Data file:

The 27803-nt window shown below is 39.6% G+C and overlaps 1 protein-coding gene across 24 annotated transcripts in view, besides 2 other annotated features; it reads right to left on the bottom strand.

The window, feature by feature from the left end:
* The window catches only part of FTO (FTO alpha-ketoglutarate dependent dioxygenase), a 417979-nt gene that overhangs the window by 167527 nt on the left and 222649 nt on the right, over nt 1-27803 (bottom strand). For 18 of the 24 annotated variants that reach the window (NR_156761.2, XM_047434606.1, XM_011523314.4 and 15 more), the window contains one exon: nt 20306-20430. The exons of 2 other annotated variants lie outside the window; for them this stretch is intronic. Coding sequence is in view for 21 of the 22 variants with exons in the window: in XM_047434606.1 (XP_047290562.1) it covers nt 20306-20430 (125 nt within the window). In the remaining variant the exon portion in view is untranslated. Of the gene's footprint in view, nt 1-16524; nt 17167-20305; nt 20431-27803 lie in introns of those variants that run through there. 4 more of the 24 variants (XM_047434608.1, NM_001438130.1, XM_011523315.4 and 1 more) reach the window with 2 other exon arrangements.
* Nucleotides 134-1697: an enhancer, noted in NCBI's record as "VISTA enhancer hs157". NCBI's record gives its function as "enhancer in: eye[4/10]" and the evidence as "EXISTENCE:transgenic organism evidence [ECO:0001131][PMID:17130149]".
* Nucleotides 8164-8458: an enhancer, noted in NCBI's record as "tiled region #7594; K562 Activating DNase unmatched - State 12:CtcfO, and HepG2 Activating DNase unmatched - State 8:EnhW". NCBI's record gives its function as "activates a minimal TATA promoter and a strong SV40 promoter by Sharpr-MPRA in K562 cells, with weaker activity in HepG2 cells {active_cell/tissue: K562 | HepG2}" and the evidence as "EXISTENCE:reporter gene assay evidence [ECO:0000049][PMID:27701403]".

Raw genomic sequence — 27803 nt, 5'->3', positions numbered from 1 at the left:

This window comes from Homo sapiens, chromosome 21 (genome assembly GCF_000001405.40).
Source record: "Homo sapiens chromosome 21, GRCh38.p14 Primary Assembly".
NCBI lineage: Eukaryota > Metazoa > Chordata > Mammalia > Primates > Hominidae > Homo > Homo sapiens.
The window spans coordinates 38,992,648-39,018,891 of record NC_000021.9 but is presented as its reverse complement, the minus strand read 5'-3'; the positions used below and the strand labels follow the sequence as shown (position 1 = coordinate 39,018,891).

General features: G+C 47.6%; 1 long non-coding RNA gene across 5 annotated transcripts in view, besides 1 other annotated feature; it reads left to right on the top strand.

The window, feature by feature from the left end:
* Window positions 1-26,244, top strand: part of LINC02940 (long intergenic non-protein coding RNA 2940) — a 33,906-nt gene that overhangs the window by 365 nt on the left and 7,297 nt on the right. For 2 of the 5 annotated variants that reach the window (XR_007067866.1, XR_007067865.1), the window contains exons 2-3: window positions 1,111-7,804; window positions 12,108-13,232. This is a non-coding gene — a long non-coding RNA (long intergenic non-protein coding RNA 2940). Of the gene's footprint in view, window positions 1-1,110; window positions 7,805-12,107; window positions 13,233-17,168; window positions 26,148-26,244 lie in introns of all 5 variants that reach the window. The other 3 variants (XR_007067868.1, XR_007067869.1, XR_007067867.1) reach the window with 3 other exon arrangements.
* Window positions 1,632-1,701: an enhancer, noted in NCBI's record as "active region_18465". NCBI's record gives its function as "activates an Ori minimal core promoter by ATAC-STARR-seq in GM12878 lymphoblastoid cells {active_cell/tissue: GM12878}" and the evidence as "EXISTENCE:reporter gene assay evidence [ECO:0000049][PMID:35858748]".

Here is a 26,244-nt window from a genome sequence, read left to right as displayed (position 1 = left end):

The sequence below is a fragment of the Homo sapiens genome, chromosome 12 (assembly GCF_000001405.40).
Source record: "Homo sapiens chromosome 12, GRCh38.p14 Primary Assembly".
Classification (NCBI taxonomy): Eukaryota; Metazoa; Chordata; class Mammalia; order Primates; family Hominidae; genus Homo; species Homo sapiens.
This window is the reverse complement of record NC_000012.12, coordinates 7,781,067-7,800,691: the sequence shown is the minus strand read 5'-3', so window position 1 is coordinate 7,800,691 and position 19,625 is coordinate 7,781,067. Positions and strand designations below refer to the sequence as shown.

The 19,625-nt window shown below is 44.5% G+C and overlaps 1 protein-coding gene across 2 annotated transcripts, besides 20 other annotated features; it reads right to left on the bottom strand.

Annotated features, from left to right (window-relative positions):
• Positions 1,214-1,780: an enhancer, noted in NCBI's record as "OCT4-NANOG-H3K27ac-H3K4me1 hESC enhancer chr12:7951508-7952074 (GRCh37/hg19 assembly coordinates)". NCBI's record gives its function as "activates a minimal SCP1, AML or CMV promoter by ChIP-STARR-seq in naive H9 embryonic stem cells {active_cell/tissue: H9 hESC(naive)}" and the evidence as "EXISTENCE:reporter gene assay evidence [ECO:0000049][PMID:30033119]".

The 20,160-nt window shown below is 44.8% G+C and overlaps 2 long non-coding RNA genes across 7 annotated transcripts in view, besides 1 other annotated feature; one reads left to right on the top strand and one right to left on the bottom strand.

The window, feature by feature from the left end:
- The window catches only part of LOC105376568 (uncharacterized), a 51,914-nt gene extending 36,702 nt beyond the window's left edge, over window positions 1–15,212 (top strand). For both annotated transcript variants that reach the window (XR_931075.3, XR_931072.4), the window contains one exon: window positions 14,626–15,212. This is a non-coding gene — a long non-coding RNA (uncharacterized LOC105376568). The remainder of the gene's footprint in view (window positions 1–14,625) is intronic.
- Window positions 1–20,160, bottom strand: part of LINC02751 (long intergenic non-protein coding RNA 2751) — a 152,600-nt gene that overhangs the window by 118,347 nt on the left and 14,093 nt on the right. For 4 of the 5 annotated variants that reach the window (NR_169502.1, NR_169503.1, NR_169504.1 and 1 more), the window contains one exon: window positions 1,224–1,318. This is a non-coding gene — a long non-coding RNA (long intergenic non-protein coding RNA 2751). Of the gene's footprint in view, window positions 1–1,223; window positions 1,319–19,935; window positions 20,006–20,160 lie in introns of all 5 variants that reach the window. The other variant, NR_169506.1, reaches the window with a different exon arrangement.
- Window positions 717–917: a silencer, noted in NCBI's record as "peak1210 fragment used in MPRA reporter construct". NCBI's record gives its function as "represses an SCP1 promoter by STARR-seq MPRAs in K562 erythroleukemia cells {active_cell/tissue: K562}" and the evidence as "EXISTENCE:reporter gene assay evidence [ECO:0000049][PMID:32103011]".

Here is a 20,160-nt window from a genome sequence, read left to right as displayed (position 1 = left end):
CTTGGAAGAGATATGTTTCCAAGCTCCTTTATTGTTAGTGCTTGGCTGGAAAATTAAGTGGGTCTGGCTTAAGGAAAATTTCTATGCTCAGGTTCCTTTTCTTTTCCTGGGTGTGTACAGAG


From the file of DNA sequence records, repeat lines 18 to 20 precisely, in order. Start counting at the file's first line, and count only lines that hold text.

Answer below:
Classification (NCBI taxonomy): Eukaryota; Metazoa; Chordata; class Mammalia; order Primates; family Hominidae; genus Homo; species Homo sapiens.
This window is the reverse complement of record NC_000012.12, coordinates 7,781,067-7,800,691: the sequence shown is the minus strand read 5'-3', so window position 1 is coordinate 7,800,691 and position 19,625 is coordinate 7,781,067. Positions and strand designations below refer to the sequence as shown.

The 19,625-nt window shown below is 44.5% G+C and overlaps 1 protein-coding gene across 2 annotated transcripts, besides 20 other annotated features; it reads right to left on the bottom strand.